Interest rates on certificates of deposit play an important role for some savers. CDs’ fixed rates can offer guaranteed returns for terms of several months or years. And locking in a high CD rate can mean earning strong yields even if the economy enters a low-rate environment. Here’s an overview of where CD rates might be headed.
Are CD rates going up?
Yes, but CD rates are rising more slowly this year than in 2022. Here’s a quick comparison: From January to October 2022, the best one-year CD rates rose from around 0.50% annual percentage yields to 3% APY. But from January to October 2023, the top one-year CD rates climbed from mid-4% APY to mid-5% APY, according to a NerdWallet analysis. Despite the slowdown, these rates are some of the highest in more than a decade.
A big reason for the current rising-rate environment is the frequency with which the Federal Reserve has increased its federal funds rate. The Fed pushes up the target range of this Fed rate, which is the interest rate banks use to borrow money from each other, as one tool to curb inflation. Since March 2022, the Fed has raised its rate 11 times, with more increases in 2022 than in 2023. The last increase occurred after the Fed’s July 25-26 meeting.
Banks generally adjust their rates on new CDs in the same direction as Fed rate changes. Credit unions — the not-for-profit equivalent to banks — similarly raise rates on their CDs, known as share certificates.
“Rates are going up, but for CDs, [they’re] going up faster for credit unions than at banks,” says Dawit Kebede, senior economist at Credit Union National Association.
CD rate trends
- High-yield CDs tend to be at online banks and online credit unions, which have rates that are whole percentages higher than national average CD rates. For example, the national averages are 1.79% for one-year CDs and 1.38% for five-year CDs. Top one-year yields are above 5%, and the best five-year CD rates are closer to 4%.
- Short-term CD rates remain higher than long-term rates, for national averages and among high-yield CDs, according to a NerdWallet analysis. This phenomenon, known as as an inverted yield curve, can reflect that banks expect that future interest rates are headed downward.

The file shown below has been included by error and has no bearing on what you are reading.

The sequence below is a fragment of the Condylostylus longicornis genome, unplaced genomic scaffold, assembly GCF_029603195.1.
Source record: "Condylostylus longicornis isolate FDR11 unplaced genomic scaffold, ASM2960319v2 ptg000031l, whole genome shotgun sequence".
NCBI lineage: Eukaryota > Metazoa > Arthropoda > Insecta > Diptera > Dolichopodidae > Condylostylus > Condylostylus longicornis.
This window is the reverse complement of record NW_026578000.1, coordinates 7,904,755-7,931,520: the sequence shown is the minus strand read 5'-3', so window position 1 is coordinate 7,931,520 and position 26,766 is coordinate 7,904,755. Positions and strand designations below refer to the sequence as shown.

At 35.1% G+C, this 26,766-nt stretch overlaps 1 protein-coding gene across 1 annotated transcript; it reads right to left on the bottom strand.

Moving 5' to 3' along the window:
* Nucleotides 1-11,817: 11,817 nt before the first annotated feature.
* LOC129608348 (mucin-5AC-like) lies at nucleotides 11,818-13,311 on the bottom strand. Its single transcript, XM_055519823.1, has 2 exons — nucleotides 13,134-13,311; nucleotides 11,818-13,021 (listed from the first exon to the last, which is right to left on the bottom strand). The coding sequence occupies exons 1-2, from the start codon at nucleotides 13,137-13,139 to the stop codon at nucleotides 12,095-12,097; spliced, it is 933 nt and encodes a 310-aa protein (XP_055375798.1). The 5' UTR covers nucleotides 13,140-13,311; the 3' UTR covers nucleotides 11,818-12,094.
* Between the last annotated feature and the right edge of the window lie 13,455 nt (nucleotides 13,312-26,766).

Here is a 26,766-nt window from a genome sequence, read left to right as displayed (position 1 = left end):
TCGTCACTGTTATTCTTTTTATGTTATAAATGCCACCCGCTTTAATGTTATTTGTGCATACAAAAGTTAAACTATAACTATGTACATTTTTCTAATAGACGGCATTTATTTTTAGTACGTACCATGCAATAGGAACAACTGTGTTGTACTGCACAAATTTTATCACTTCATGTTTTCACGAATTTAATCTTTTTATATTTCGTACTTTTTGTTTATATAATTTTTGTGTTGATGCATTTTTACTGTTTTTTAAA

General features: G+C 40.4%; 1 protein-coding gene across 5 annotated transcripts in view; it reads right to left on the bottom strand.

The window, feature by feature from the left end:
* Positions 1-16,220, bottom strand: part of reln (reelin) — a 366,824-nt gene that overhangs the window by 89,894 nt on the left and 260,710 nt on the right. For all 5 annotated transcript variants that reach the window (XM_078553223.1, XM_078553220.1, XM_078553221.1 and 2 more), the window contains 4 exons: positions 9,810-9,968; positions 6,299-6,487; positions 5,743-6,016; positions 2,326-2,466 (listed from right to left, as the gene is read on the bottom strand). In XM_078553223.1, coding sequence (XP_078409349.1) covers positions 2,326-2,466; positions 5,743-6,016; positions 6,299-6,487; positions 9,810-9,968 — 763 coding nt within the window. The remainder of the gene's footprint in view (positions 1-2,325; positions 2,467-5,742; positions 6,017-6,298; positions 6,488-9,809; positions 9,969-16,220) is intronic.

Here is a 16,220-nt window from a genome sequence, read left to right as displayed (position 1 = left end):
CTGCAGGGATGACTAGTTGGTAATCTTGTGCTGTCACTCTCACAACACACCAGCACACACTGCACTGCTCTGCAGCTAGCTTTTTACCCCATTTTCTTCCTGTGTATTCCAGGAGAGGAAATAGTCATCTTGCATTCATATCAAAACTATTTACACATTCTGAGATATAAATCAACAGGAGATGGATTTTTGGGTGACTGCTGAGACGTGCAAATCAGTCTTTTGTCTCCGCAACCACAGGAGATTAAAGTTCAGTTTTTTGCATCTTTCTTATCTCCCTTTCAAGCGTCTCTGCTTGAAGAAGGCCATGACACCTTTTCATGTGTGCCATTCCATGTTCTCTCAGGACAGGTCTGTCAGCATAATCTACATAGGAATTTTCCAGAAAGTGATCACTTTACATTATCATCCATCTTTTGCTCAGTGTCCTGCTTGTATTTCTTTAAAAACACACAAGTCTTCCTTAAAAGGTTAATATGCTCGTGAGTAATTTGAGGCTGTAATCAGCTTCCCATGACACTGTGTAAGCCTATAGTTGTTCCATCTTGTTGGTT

CD rate forecast: 2023-2024
The Fed meets two more times this year: Oct. 31-Nov. 1, and Dec. 12-13. The likelihood of the Fed raising its rate in November is very low, but nearly one in four projections suggest that the December meeting will likely end in a small increase of 25 basis points, or 0.25 percentage point, according to the CME FedWatch Tool on October 24. CD rates may see a slight bump if the Fed pursues that increase, though it’s up to each bank and credit union as they consider rate changes to attract more deposits.
But 2024 might be the year that rates start to fall. The Fed’s fight against inflation is more likely to end in what’s known as a soft landing instead of a recession in 2024, according to a September forecast from the American Bankers Association’s Economic Advisory Committee. The committee consists of chief economists from some of the largest U.S. banks.
“If we have a soft landing scenario, where there is no significant damage to the economy, there is no reason for the Federal Reserve to keep rates up [at] a very restrictive range,” says CUNA economist Kebede, referring to the Fed rate’s target range. “By mid-next year, we may be closer to [the] inflation target, and then maybe the Fed will start cutting rates after that,” he says, noting that the direction of inflation or the labor market can affect this projection.
When the Fed rate drops, CD rates will likely drop too. But the drops might not be as drastic as they were after March 2020, when the Fed cut its rate to nearly zero. The Fed rate may drop more gradually over the next few years, according to the Fed’s September economic projections.
Take advantage of today’s CD rates
Lock in CD rates sooner than later. CDs are typically best for specific goals, such as protecting some savings from inflation’s effects or earmarking a fixed sum for a large purchase within five years, such as a car or house.
Don’t forget about specialty CDs. If you’re unsure about getting a CD now, some types of CDs offer flexibility. Bump-up CDs allow you to increase the rate at least once during a CD term, as long as rates on new CDs go up. No-penalty CDs give you a fixed rate plus the opportunity to jump ship for free.
Consider a CD ladder to hedge your bets. A CD ladder strategy reduces the stress around timing your CDs. Split up an investment equally into several CDs of different term lengths, such as one year, two years and three years. When each CD matures, reinvest in a longer-term CD or, if you need the cash, withdraw. Ideally, though, you can have multiple long-term CDs that mature at staggered intervals. You mix short-term CD access with long-term rates.
Compare other short-term ways to save and invest. For more everyday savings with the same low risks as CDs, consider a high-yield savings account or money market account, which have top rates above 5% APY. Or, if you’re looking to invest, consider more ways to invest your savings.